Belief 1- When reviewing my CMS of choice (Schoology) I discovered that a strength it provided was the ability to ask a range of questions that allow students to be assessed in a variety if ways– definitely dynamic and adaptive to every student! I made note of all of the features an assessment can provide, “In addition to the standard multiple choice, true-false questions that the previous feature offered, an assessment allows a student to highlight, drag and drop, and also do short answer math questions. This is great for teachers looking to check-in for understanding.”
Belief 2- Perhaps one of the biggest benefits of creating my own assessment in Schoology was understanding the feedback that a teacher receives. I realized that through the use of my assessment, “…it should be very clear who knows what health-related fitness components and SMART goals and who can actually apply that knowledge into the formation of a personalized goal.” In other words, as a teacher, I’ll be able to use the assessment to identify strengths and weaknesses of my class which helps me inform where my instruction should go.
Belief 3- Another benefit of creating my own assessment in Schoology was understanding the feedback that a student receives. Some feedback is immediate (ie true/false questions etc) but some would require more time (fill in paragraphs, etc). While this assessment isn’t ideal in that it’s not all immediate, it is nice that there is an opportunity to provide in-depth feedback so that the student can truly understand where they are and how they can get to a higher level of understanding. I make note of that, “For example, students are given feedback on concrete terms, like their health-related fitness components and the meaning of SMART goals immediately, but then they are also provided with more in-depth feedback about how to improve their PFT in a way that gives them ownership.”
In the final module, students were asked to create a Game-based Assessment Plan and Game-based Assessment Project. Below are a few examples from those creations that tie into my current beliefs about assessment:
Belief 1- Perhaps one of the coolest (and biggest benefits) of using Twine for our Game-Based Assessment Plan, is that it was clearly dynamic and adaptive. Twine helps users create a choose your own adventure (CYOA) game, and thus, students are completely leading themselves and have the opportunity to explore and make decisions (even fill in the blank!) on their own!
Belief 2- In my actual game-based assessment project, I found that creating a game-based assessment through twine made it extremely difficult to inform instruction. There is no doubt that a student could seek help from the instructor and thus he or she might be informed of areas of weakness, but unless you know how to code, it is hard to create a game that keeps a tally of moves and choices. As I made note, it wasn’t the be all end all, but, “That being said, it would be a lot more beneficial if the program naturally tallied chosen paths to better inform assessment.” Something to continuing learning!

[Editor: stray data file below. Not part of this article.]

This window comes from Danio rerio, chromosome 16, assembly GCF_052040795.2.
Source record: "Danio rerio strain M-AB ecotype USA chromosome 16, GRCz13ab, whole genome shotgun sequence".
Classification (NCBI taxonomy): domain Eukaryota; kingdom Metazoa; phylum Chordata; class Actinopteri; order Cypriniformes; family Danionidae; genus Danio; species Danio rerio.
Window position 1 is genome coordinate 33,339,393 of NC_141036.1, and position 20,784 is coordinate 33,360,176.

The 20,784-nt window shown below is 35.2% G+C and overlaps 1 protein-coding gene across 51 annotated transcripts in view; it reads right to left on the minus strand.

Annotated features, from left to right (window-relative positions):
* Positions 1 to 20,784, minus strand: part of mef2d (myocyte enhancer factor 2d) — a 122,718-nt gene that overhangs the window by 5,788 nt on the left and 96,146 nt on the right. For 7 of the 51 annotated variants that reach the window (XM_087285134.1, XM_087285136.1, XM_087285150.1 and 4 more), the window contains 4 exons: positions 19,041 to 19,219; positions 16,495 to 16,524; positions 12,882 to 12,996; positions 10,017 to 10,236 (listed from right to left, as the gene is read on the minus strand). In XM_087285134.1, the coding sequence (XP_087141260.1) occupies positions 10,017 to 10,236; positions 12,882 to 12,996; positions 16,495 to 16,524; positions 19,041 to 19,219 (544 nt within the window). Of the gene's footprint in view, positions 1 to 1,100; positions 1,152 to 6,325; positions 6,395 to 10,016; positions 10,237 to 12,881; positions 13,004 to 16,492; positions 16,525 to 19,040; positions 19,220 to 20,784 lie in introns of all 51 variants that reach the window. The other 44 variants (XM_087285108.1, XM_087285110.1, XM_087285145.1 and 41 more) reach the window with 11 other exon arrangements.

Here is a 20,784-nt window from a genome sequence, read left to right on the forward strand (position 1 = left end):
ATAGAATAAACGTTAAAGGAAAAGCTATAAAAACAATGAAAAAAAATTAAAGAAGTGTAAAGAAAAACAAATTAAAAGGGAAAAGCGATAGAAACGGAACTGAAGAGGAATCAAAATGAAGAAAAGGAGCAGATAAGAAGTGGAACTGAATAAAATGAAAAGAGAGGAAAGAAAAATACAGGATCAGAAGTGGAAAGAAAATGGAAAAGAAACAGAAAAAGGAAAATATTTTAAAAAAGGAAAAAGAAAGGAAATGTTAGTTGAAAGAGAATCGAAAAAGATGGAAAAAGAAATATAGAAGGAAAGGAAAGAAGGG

Belief 3- Finally, I found that by creating a game, I could find ways to provide effective feedback to students without even having to provide “assessment results” so to speak. As I mentioned, feedback is immediate and effective:
“Immediately after each passage is chosen the user is told whether that was the desired response or not. There are some opportunities to go back and rework the solution, and some that tell the player immediately that it was the incorrect answer and why.”
Overall, I’ve had a blast in this course. I didn’t think much about assessments before, but now I have a lot of ideas of how I can better incorporate them into my lesson plans and curriculum- even as a PE teacher! It has been through the use of these creations that I can see my beliefs come to life.
Black, P. & Wiliam, D. (1998). Inside the black box: Raising standards through classroom assessment. Phi Delta Kappan, 80(2), 139-144.
Hattie, J., & Timperley, H. (2007). The power of feedback. Review of Educational Research, 77(1), 81–112.
Liao, S. (2018, March 12). University of Arizona tracks students ID cards to detect who might drop out. The Verge
Noyce, P. (2011). Introduction and overview: The elusive promise of formative assessment. In P.E. Noyce & D.T. Hickey (Eds.) New frontiers in formative assessment. Cambridge, MA: Harvard Education Press.
Quellmalz, E.S. (2013). Technology to support next-generation classroom formative assessment for learning. San Francisco: WestEd. Retrieved from http://www.wested.org/resources/technology-to-support-next-generation-classroom-formative-assessment-for-learning/
Shepard, L. (2000). The role of assessment in a learning culture. Educational Researcher, 29(7), 4-14.
Wiggins, G. P., & McTighe, J. (2005). Understanding by Design. Alexandria, VA: Assoc. for Supervision and Curriculum Development.